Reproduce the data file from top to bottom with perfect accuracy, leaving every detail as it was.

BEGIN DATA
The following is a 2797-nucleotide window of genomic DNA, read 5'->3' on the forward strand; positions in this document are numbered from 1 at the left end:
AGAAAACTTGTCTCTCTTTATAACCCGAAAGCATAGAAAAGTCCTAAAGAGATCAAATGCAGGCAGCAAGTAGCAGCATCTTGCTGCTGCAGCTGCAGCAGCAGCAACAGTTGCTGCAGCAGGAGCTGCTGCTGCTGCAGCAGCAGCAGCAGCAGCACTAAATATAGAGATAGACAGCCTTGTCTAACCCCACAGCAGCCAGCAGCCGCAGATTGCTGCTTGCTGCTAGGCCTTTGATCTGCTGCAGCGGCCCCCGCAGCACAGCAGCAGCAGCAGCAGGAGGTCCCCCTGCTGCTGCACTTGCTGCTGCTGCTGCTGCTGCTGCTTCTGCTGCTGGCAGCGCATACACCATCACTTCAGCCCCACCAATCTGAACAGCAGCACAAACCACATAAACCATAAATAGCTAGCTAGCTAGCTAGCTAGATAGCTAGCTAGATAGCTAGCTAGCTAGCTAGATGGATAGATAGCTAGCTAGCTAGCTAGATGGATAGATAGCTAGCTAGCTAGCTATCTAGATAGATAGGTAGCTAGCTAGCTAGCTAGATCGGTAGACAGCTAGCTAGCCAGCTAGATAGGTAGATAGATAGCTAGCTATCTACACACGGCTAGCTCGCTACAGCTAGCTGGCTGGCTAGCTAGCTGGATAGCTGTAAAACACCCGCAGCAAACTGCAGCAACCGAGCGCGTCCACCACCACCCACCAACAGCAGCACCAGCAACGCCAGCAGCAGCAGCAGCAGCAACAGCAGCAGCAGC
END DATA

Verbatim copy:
The following is a 2797-nucleotide window of genomic DNA, read 5'->3' on the forward strand; positions in this document are numbered from 1 at the left end:
AGAAAACTTGTCTCTCTTTATAACCCGAAAGCATAGAAAAGTCCTAAAGAGATCAAATGCAGGCAGCAAGTAGCAGCATCTTGCTGCTGCAGCTGCAGCAGCAGCAACAGTTGCTGCAGCAGGAGCTGCTGCTGCTGCAGCAGCAGCAGCAGCAGCACTAAATATAGAGATAGACAGCCTTGTCTAACCCCACAGCAGCCAGCAGCCGCAGATTGCTGCTTGCTGCTAGGCCTTTGATCTGCTGCAGCGGCCCCCGCAGCACAGCAGCAGCAGCAGCAGGAGGTCCCCCTGCTGCTGCACTTGCTGCTGCTGCTGCTGCTGCTGCTTCTGCTGCTGGCAGCGCATACACCATCACTTCAGCCCCACCAATCTGAACAGCAGCACAAACCACATAAACCATAAATAGCTAGCTAGCTAGCTAGCTAGATAGCTAGCTAGATAGCTAGCTAGCTAGCTAGATGGATAGATAGCTAGCTAGCTAGCTAGATGGATAGATAGCTAGCTAGCTAGCTATCTAGATAGATAGGTAGCTAGCTAGCTAGCTAGATCGGTAGACAGCTAGCTAGCCAGCTAGATAGGTAGATAGATAGCTAGCTATCTACACACGGCTAGCTCGCTACAGCTAGCTGGCTGGCTAGCTAGCTGGATAGCTGTAAAACACCCGCAGCAAACTGCAGCAACCGAGCGCGTCCACCACCACCCACCAACAGCAGCACCAGCAACGCCAGCAGCAGCAGCAGCAGCAACAGCAGCAGCAGC